A sedentary lifestyle often means an increase in weight beyond what’s ideal for a child’s height. Excess weight also means added pressure on the spine, which can throw off posture and affect bone growth. As a result, some children may develop hyper-lordosis, a condition where a slight spinal arch forms.
- Unhealthy Eating Habits
Being consistently inactive tends to translate into making unhealthy eating choices. Children need to maintain an optimal balance of essential nutrients to promote muscle strength and spine health.
Most instances of back-related aches in younger patients are related to muscle strain. However, it is always important to seek the advice of a Medical practioner when concerns arise regarding pain in the lower back. Knowing what to do and how to exercise is very important for children as preventative measures can be as simple as encouraging kids to participate in some type of physical activity for at least an hour a day.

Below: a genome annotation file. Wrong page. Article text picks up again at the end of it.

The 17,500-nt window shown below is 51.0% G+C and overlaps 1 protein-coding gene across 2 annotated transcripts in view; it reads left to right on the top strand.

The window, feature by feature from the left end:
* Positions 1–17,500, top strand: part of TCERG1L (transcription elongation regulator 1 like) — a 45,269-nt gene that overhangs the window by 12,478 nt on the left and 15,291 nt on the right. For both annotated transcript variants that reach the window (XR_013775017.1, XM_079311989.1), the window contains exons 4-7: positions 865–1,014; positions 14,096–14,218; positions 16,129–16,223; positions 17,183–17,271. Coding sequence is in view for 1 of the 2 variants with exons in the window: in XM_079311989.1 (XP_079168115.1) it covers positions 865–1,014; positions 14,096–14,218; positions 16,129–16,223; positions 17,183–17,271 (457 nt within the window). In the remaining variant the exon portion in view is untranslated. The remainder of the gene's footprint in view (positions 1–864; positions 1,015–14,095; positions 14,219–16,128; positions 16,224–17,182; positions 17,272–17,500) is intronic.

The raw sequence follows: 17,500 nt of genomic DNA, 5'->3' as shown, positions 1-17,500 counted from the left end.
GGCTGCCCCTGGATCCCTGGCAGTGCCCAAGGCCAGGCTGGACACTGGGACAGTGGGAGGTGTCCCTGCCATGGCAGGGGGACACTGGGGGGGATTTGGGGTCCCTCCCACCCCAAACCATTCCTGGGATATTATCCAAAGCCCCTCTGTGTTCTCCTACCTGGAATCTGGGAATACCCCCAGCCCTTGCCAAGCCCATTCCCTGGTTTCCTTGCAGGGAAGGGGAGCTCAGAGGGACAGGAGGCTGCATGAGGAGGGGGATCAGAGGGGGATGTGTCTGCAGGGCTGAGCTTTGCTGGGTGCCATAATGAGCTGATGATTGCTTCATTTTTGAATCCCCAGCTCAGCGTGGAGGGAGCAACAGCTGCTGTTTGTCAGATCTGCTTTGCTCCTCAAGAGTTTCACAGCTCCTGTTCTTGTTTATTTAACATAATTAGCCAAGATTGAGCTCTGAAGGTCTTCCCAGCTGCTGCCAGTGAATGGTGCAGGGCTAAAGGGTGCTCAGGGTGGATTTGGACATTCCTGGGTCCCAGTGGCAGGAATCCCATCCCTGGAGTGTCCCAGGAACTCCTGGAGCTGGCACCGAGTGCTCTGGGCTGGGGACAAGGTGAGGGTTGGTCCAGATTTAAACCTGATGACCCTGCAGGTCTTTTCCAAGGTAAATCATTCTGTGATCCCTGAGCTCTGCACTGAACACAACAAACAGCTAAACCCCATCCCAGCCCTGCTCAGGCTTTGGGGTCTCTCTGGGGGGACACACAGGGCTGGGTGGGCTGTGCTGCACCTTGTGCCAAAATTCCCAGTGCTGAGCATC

Those Heavy Backpacks!!
“Students carrying heavier backpacks relative to their body weight were more likely to report back pain,” write the researchers in the March/April 2004 issue of the Journal of Pediatric Orthopedics.
How much is too much? Pain was associated with wearing a backpack weighing more than 20% of the student’s body weight, write the researchers.
How Kids’ Backs Respond to Backpacks
A backpack is a great way for children to carry schoolbooks and other items in a practical way by distributing the heavy load across the strong back and shoulder muscles. However, when the back pack is overloaded the risk is injury to the neck, shoulders and lower back.
By overloading a backpack, the following compensations in the back can occur:
- Distort the natural curves in the middle and lower back, causing muscle strain and irritation to the spine joints and the rib cage
- Lead to rounding of the shoulders
- Cause a person to lean forward, reducing balance and making it easier to fall